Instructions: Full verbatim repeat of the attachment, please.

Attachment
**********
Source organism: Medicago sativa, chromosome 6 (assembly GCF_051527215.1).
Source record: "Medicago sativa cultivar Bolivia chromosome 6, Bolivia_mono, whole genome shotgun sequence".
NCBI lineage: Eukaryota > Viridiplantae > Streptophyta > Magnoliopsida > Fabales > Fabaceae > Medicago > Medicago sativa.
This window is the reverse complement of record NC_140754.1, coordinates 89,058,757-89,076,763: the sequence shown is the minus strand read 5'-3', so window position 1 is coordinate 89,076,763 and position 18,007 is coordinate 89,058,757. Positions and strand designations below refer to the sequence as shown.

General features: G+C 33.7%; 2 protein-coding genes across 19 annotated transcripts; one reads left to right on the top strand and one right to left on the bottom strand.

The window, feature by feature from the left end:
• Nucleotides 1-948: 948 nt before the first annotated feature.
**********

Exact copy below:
Source organism: Medicago sativa, chromosome 6 (assembly GCF_051527215.1).
Source record: "Medicago sativa cultivar Bolivia chromosome 6, Bolivia_mono, whole genome shotgun sequence".
NCBI lineage: Eukaryota > Viridiplantae > Streptophyta > Magnoliopsida > Fabales > Fabaceae > Medicago > Medicago sativa.
This window is the reverse complement of record NC_140754.1, coordinates 89,058,757-89,076,763: the sequence shown is the minus strand read 5'-3', so window position 1 is coordinate 89,076,763 and position 18,007 is coordinate 89,058,757. Positions and strand designations below refer to the sequence as shown.

General features: G+C 33.7%; 2 protein-coding genes across 19 annotated transcripts; one reads left to right on the top strand and one right to left on the bottom strand.

The window, feature by feature from the left end:
• Nucleotides 1-948: 948 nt before the first annotated feature.